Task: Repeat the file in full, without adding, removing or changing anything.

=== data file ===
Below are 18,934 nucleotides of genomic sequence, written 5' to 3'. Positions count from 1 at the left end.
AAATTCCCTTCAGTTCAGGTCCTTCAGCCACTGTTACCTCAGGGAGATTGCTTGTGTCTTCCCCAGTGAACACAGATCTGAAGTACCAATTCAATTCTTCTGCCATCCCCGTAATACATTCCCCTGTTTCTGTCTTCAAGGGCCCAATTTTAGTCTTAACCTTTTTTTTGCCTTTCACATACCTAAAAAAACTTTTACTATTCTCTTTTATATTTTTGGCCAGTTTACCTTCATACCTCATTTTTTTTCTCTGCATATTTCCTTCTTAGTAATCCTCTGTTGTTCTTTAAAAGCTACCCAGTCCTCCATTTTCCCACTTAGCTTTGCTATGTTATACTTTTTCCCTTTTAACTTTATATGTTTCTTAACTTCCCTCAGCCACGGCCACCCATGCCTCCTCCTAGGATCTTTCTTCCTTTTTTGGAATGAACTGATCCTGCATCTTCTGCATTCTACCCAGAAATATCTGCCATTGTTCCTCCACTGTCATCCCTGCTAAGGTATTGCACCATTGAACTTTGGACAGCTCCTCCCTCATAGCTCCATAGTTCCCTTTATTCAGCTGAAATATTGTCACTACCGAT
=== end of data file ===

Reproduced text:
Below are 18,934 nucleotides of genomic sequence, written 5' to 3'. Positions count from 1 at the left end.
AAATTCCCTTCAGTTCAGGTCCTTCAGCCACTGTTACCTCAGGGAGATTGCTTGTGTCTTCCCCAGTGAACACAGATCTGAAGTACCAATTCAATTCTTCTGCCATCCCCGTAATACATTCCCCTGTTTCTGTCTTCAAGGGCCCAATTTTAGTCTTAACCTTTTTTTTGCCTTTCACATACCTAAAAAAACTTTTACTATTCTCTTTTATATTTTTGGCCAGTTTACCTTCATACCTCATTTTTTTTCTCTGCATATTTCCTTCTTAGTAATCCTCTGTTGTTCTTTAAAAGCTACCCAGTCCTCCATTTTCCCACTTAGCTTTGCTATGTTATACTTTTTCCCTTTTAACTTTATATGTTTCTTAACTTCCCTCAGCCACGGCCACCCATGCCTCCTCCTAGGATCTTTCTTCCTTTTTTGGAATGAACTGATCCTGCATCTTCTGCATTCTACCCAGAAATATCTGCCATTGTTCCTCCACTGTCATCCCTGCTAAGGTATTGCACCATTGAACTTTGGACAGCTCCTCCCTCATAGCTCCATAGTTCCCTTTATTCAGCTGAAATATTGTCACTACCGAT